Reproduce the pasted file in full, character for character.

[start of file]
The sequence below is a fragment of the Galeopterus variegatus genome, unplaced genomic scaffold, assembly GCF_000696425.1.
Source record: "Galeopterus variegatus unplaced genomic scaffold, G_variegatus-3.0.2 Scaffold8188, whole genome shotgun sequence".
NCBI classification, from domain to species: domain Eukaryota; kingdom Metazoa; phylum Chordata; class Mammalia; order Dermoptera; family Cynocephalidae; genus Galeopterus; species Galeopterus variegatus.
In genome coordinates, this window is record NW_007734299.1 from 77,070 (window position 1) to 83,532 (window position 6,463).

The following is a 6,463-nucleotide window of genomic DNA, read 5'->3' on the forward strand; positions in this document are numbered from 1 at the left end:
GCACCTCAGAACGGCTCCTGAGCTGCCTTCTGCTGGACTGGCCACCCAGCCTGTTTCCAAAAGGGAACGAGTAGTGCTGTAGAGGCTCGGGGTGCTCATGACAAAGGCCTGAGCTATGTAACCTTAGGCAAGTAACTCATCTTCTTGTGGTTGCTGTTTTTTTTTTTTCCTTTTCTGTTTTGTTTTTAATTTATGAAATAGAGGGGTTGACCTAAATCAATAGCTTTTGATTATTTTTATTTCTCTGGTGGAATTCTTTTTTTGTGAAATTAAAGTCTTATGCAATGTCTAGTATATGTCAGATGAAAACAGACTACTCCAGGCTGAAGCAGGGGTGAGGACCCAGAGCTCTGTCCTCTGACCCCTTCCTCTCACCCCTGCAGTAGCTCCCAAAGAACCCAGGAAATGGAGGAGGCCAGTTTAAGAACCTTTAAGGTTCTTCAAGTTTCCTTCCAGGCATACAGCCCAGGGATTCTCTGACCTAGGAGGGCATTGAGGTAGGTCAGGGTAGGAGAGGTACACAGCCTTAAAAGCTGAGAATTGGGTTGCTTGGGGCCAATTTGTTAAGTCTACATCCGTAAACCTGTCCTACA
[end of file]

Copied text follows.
The sequence below is a fragment of the Galeopterus variegatus genome, unplaced genomic scaffold, assembly GCF_000696425.1.
Source record: "Galeopterus variegatus unplaced genomic scaffold, G_variegatus-3.0.2 Scaffold8188, whole genome shotgun sequence".
NCBI classification, from domain to species: domain Eukaryota; kingdom Metazoa; phylum Chordata; class Mammalia; order Dermoptera; family Cynocephalidae; genus Galeopterus; species Galeopterus variegatus.
In genome coordinates, this window is record NW_007734299.1 from 77,070 (window position 1) to 83,532 (window position 6,463).

The following is a 6,463-nucleotide window of genomic DNA, read 5'->3' on the forward strand; positions in this document are numbered from 1 at the left end:
GCACCTCAGAACGGCTCCTGAGCTGCCTTCTGCTGGACTGGCCACCCAGCCTGTTTCCAAAAGGGAACGAGTAGTGCTGTAGAGGCTCGGGGTGCTCATGACAAAGGCCTGAGCTATGTAACCTTAGGCAAGTAACTCATCTTCTTGTGGTTGCTGTTTTTTTTTTTTCCTTTTCTGTTTTGTTTTTAATTTATGAAATAGAGGGGTTGACCTAAATCAATAGCTTTTGATTATTTTTATTTCTCTGGTGGAATTCTTTTTTTGTGAAATTAAAGTCTTATGCAATGTCTAGTATATGTCAGATGAAAACAGACTACTCCAGGCTGAAGCAGGGGTGAGGACCCAGAGCTCTGTCCTCTGACCCCTTCCTCTCACCCCTGCAGTAGCTCCCAAAGAACCCAGGAAATGGAGGAGGCCAGTTTAAGAACCTTTAAGGTTCTTCAAGTTTCCTTCCAGGCATACAGCCCAGGGATTCTCTGACCTAGGAGGGCATTGAGGTAGGTCAGGGTAGGAGAGGTACACAGCCTTAAAAGCTGAGAATTGGGTTGCTTGGGGCCAATTTGTTAAGTCTACATCCGTAAACCTGTCCTACA